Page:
In a interview with the Mirror Weekly newspaper Friday, Boyko -- who is also Ukraine's vice prime minister -- said the privatization of Naftogaz would "attract substantial funds" for the cash-strapped transmission system operator, allowing it to carry out much-needed upgrades.
The comments came hours after the Council of Ministers proposed a bill to lift a 2012 ban on selling shares in Naftogaz subsidiaries such as Ukrtransgaz, which manages the system.
Boyko said the legal structures are already in place to quickly privatize and spin off parts of Naftogaz -- a goal the European Union is seeking as part of its push to end the vertical cross-ownership of energy resources and transmission infrastructures.
All that is needed, he said, is Parliament's vote to roll back the ban.
Such a move, however, is bitterly opposed by opposition parties, who fear it would lead to the takeover of one of the country's greatest assets by Russia's Gazprom.
"We have created (joint operating companies,) and sent the law to the Verkhovna Rada (Ukraine's Parliament) to lift the ban on privatization," he said. "After privatization, the company will be really divided."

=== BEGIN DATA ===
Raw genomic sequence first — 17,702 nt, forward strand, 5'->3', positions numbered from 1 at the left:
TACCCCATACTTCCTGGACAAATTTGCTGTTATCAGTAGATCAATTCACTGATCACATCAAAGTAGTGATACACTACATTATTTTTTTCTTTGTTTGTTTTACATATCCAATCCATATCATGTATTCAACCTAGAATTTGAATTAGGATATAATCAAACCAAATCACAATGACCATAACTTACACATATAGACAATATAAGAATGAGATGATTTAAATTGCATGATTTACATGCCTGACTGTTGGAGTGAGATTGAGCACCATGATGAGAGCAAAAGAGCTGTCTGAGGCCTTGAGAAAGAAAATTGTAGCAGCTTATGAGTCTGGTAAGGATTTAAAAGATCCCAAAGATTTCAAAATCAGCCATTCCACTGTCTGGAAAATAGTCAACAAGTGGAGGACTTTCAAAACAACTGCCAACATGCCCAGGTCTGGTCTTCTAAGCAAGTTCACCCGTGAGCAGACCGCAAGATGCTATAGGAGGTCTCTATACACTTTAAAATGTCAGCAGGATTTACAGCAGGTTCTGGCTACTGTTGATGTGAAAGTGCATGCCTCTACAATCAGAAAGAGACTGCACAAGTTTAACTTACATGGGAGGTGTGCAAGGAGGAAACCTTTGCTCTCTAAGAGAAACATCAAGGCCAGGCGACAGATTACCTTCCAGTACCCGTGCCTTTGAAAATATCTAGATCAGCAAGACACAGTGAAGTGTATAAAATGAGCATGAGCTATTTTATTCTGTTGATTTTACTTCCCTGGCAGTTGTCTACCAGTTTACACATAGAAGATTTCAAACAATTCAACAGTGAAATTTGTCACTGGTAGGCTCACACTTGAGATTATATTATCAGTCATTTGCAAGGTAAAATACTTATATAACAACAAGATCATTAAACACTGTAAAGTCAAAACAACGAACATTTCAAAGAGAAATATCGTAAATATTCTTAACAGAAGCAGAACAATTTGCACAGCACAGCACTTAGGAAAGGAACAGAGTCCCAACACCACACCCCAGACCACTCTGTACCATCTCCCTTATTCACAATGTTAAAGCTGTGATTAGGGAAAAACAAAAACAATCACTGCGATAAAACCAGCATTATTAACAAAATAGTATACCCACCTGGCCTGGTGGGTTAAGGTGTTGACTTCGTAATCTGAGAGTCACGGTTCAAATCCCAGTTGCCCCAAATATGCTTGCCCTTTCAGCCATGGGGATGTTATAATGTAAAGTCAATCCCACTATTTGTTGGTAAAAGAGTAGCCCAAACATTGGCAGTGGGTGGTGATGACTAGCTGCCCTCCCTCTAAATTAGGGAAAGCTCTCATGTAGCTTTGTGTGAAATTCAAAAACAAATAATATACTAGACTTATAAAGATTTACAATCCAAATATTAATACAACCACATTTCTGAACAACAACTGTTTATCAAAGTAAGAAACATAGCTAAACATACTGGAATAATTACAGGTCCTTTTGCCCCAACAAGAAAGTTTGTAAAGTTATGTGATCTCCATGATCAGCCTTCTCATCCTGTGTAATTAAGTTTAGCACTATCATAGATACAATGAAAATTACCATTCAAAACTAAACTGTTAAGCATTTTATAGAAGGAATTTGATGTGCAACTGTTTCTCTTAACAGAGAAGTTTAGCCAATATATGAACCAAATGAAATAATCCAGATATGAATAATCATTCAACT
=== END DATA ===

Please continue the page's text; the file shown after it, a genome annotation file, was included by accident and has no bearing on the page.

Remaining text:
Boyko said the move would make the company less opaque -- another EU goal -- and also revealed some of the funds raised through an offering of Naftogaz subsidiaries would be used to pay foreign creditors.
"Privatization is recommended by our consultants Ernst and Young," he said. "(It) would increase transparency and allow us some money received from privatization to be directed to repayment of western loans," he said.
A move to privatize Ukrtransgaz is seen by some analysts as a bid to attract Gazprom into a 50-50 joint venture, which if achieved, would ensure that Russia continues to use the Ukrainian system as a transit to the lucrative EU market while Ukraine continues to have a say in its operation.
Gazprom is working on new gas transit systems such as South Stream that would bypass Ukraine altogether, avoiding the seemingly endless disputes and political wrangling between the two sides.
The Russian company has said that should it buy Naftogaz in its entirety, it would reduce the gas prices it charges Ukraine -- which are among the highest in Europe. But whether it would be interested in a 50-50 ownership stake is unclear, the British energy analysts ICIS Heren reported.
Meanwhile, a government push to lift the privatization ban would likely cause a political crisis in the Verkhovna Rada, a Ukrainian political scientist said Monday.
Volodymyr Fesenko, chairman of the Penta Center for Applied Political Studies, told the Ukrinform News Agency the bill would be "very conflictive" and would result in bitter political fights leading to "a parliamentary crisis."
"This is an attempt to create certain preconditions for reaching a compromise with Russia and fulfillment of the European Union requirements on the energy policy and solution of internal financial problems," he said.
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